Many transgender people suffer from severe anxiety and depression, often brought on or exacerbated by a condition called gender dysphoria. While being transgender is not in any way classified as a mental disorder, gender dysphoria is.

“Dysphoria is discomfort with some aspects of one’s body,” Hawkins says. “This is clinical distress that goes far beyond anxiety around unwanted erections or not wanting to go to school the first few days of your period. This is a level of distress that can lead to somebody not wanting to be alive.”

By his 14th birthday, Mason was suffering from dysphoria, and fears about his developing female body began to outweigh the fear of his parents’ reaction.

“A huge thing that pushed me to come out to my mom and dad that night was because I knew a major point in puberty was coming soon,” he says.

“It was going to happen, and things were going to get bigger, and that was terrifying. I thought, ‘God, I don’t want that.’ It’s a huge fear for pretty much all transgender males, that once that happens there’s no reversing it and you’ll always look like a woman. We know now it’s better if you start hormones before that.”

Hawkins has been working with transgender people for nearly two decades, and she says growing comfort with the spectrum of gender and sexuality means she’s seeing first-time patients much younger.

“Because as a society we’re growing in our overarching comfort with this, we’re opening up a dialogue that’s helping people connect the dots around gender in ways that are leaps and bounds from where we were 10, or even five years ago,” Hawkins says.

“Parents are reaching out with younger children and becoming aware of the fact that gender identity development actually happens between ages 3 and 5. We don’t need to wait for a child to be in significant distress.”

Hawkins attributes much of the developing national dialogue to increased representation of transgender people in entertainment. Transgender actress Laverne Cox stars in Netflix’s “Orange is the New Black,” actor Jeffrey Tambor plays a transgender woman on Amazon’s “Transparent” and former Olympian Caitlyn Jenner dominated headlines last year for going public with her transition. Jazz Jennings, a 15-year-old transgender girl, has a reality show on TLC called “I Am Jazz,” and last summer, Cherokee High School graduate Matt Dawkins was featured in an episode of ESPN’s E:60 about his transition. Last September, ABC’s popular sitcom “Modern Family” featured the first transgender child actor to appear in a primetime TV series.

“The more articles are printed and the more TV shows there are, the more people will – I hope – become educated and aware that this is not a choice,” Frank says. “I’ve heard people say, ‘It’s a fad,’ or, ‘It’s just because of what kids are exposed to on TV.’ What child in their right mind would choose this? I try not to read the negative stuff that’s out there, but I do sometimes, and it’s sad because people just don’t understand.”

Despite growing awareness and acceptance, Hawkins says the transgender community remains marginalized and at risk for discrimination and violence.

Even when parents are supportive, she says, many transgender young people will experience harassment or discrimination at school, in a church community or in their neighborhood.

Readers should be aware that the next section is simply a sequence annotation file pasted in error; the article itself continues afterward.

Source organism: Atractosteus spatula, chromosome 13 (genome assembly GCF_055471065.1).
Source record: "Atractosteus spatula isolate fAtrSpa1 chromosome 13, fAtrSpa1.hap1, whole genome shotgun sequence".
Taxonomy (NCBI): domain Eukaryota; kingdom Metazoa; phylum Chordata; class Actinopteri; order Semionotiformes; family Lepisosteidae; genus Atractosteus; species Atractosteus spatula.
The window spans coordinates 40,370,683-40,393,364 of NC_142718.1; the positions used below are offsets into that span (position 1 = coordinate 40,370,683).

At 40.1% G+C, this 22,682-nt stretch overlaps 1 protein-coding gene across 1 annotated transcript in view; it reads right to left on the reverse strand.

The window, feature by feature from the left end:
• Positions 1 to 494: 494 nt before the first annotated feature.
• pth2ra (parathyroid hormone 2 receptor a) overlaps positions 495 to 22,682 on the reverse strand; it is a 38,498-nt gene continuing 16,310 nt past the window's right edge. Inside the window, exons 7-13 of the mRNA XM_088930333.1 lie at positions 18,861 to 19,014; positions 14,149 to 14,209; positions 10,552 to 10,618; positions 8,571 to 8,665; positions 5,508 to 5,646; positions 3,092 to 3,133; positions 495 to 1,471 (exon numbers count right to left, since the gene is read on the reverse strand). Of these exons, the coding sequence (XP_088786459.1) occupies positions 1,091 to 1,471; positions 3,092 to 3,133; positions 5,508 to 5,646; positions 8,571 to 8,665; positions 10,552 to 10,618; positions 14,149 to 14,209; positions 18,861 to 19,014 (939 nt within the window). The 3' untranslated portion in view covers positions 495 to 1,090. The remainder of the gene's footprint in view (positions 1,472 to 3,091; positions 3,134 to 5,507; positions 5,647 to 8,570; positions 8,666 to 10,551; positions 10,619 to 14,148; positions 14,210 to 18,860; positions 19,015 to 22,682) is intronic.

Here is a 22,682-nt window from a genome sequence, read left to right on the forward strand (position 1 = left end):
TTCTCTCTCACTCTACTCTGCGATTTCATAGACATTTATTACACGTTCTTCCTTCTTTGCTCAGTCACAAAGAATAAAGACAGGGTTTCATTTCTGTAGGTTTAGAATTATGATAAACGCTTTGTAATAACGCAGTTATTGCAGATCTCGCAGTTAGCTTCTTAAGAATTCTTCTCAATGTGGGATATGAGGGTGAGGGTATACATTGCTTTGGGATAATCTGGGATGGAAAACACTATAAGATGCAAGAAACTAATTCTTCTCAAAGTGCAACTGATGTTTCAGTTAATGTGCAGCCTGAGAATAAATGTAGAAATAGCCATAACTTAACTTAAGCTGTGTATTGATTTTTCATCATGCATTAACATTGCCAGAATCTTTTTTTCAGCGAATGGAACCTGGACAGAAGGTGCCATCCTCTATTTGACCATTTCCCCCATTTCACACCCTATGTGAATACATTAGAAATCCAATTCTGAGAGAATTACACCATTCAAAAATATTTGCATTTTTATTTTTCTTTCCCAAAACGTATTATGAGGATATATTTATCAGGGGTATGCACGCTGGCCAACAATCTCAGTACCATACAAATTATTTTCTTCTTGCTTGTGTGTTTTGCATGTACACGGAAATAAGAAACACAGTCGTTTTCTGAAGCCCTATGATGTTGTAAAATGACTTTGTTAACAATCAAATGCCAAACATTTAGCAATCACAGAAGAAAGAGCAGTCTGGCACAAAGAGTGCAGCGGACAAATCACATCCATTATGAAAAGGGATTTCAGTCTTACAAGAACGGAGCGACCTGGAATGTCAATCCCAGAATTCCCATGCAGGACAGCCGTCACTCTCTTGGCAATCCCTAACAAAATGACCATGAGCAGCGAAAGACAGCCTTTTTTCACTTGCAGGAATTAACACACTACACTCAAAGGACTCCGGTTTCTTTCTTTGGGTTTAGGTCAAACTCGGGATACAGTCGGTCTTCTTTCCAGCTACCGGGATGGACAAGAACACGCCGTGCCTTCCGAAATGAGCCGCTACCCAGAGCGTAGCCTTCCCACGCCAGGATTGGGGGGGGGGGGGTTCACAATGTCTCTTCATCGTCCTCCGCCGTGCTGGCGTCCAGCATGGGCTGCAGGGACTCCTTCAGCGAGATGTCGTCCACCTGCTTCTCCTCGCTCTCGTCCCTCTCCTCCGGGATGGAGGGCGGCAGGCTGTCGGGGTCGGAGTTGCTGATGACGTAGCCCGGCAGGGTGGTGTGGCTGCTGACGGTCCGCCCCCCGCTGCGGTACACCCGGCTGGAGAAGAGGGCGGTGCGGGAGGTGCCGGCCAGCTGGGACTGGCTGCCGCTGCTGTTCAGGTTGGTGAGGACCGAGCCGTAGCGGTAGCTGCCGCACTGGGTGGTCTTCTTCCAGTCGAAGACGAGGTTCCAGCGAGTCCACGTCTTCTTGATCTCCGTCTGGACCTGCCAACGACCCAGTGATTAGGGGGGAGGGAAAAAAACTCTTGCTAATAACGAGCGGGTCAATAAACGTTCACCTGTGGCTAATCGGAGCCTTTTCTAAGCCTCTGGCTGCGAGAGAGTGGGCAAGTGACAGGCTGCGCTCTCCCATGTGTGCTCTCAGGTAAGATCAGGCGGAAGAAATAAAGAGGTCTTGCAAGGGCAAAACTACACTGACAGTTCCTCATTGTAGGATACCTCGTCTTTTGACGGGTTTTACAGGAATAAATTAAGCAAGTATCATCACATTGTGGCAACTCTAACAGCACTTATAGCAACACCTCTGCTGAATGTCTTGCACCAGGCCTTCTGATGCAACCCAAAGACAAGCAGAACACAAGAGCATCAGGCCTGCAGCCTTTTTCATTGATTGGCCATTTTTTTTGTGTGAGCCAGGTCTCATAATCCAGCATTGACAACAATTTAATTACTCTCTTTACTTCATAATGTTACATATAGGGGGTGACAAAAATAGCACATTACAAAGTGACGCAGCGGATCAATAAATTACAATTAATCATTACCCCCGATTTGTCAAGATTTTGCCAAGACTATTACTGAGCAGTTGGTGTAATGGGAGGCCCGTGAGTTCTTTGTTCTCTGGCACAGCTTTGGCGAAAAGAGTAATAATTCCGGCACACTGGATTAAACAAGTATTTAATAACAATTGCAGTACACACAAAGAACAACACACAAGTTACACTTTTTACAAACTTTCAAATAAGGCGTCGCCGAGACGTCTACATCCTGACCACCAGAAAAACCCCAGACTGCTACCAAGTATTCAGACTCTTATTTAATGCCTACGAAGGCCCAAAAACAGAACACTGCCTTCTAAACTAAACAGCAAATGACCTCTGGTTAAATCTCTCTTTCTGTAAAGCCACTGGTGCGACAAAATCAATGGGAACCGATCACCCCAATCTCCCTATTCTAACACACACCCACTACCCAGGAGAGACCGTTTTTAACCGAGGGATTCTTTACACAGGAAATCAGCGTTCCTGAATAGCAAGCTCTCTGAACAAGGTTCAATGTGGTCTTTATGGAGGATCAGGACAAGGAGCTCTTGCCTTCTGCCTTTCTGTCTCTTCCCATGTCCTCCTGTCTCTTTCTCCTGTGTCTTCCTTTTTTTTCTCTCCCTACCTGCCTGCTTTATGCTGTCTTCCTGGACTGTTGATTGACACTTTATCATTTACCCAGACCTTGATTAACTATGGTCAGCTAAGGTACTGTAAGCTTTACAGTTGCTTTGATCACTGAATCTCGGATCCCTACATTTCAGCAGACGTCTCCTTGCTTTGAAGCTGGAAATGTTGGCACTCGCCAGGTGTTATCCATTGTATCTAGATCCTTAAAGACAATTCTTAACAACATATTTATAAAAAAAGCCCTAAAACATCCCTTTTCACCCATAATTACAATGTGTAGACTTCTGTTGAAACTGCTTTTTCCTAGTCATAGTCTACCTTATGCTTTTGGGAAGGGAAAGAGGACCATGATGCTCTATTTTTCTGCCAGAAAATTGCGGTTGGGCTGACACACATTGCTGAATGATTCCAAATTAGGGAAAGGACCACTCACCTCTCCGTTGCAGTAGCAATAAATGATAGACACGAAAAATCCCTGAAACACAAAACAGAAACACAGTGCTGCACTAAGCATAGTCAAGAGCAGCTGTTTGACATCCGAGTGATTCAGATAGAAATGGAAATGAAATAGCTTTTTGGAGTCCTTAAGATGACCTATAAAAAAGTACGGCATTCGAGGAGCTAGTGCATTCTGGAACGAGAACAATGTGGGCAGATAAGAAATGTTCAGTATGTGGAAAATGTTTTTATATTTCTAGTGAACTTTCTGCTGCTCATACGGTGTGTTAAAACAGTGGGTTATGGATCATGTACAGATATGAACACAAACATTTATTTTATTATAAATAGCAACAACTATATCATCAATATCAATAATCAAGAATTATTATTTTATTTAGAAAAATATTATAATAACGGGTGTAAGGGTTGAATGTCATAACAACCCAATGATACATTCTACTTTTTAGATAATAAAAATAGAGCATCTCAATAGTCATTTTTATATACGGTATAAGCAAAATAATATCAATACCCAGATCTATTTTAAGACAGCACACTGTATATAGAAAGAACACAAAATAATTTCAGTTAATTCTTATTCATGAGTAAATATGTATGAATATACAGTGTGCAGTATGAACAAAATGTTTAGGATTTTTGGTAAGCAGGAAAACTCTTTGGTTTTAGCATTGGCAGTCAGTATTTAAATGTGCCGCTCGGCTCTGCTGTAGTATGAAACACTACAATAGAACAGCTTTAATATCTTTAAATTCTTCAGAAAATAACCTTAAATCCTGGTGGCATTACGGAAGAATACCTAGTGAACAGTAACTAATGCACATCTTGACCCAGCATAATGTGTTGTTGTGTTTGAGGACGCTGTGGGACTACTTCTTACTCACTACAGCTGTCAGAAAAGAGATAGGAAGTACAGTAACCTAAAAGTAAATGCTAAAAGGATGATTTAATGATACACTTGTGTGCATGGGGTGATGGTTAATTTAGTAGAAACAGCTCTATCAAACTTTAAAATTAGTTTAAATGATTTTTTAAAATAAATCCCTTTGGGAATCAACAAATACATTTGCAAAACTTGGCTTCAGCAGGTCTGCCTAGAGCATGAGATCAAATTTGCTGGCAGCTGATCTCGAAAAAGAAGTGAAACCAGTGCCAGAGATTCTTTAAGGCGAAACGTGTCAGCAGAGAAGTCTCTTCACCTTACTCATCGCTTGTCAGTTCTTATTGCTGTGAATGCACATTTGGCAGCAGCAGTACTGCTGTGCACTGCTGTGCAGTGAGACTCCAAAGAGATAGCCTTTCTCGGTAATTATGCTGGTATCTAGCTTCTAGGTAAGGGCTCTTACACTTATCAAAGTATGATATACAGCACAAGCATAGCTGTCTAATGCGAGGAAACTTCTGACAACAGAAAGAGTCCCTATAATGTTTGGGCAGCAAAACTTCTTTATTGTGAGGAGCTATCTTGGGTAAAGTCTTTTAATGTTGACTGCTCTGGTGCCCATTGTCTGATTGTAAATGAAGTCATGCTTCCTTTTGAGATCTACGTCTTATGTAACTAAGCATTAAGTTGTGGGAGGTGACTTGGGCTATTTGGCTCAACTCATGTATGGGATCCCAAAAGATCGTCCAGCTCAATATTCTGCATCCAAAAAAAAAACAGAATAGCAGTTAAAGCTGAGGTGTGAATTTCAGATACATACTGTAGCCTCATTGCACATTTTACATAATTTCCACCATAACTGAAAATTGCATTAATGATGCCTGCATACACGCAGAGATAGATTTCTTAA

The National Center for Transgender Equality reports that 78 percent of transgender students in grades K-12 experienced harassment and 35 percent have experienced physical assault.

“At least a third of the children who attend [The Gender and Sexuality Development Clinic at CHOP] do not attend school because of bullying and verbal or physical violence,” Hawkins says. “Having a young person decide they can’t be in school creates a domino effect of lost friendships, lost connection and isolation with far-reaching negative impacts.”

Mason says he was lucky to receive the support of his friends, parents and extended family, but he was subjected to online abuse at the hands of strangers when his story made newspapers and TV last summer. Mason had been accepted to Camden Catholic High School in Cherry Hill as Madelyn and was later told he would not be allowed to enroll as Mason or to wear a boy’s uniform to school. His enrollment was withdrawn, and he chose to go public with the story, first published in The Philadelphia Inquirer. He also appeared alongside his parents on NBC10 news and Fox 29’s “Good Day Philadelphia.”

“With all the exposure, there was a ton of support and positive comments, but there were also people saying I should be sent to a mental hospital, or that we’re deranged. Someone said I should be killed,” Mason says.

“It was something I was prepared to hear, but it’s still not easy. My main goal in going public with the story was to let other transgender people know I’m fighting for justice – not just for me, but for them. When I’m older I’d love to speak at schools and spread love and acceptance. The best part about the whole thing is that we’ve gotten emails from people saying how much it’s helped them. That outweighs the people who think there’s something wrong with me.”

Mason attended a California-based online school for several months, but being separated from his peers was difficult for the outgoing teen. He enrolled as a freshman at Williamstown High School in December.

“I know by the end of this year I’ll be so much more comfortable with the person I’m becoming, finally comfortable with my gender and the name I call myself,” Mason says.

“Every time I say, ‘Hi, nice to meet you, I’m Mason,’ it’s a confidence boost. I get to be who I am every day, and I know I will always come home to two people who love me unconditionally. It’s amazing – all of it. It’s like finally taking a breath of fresh air.”


April 2017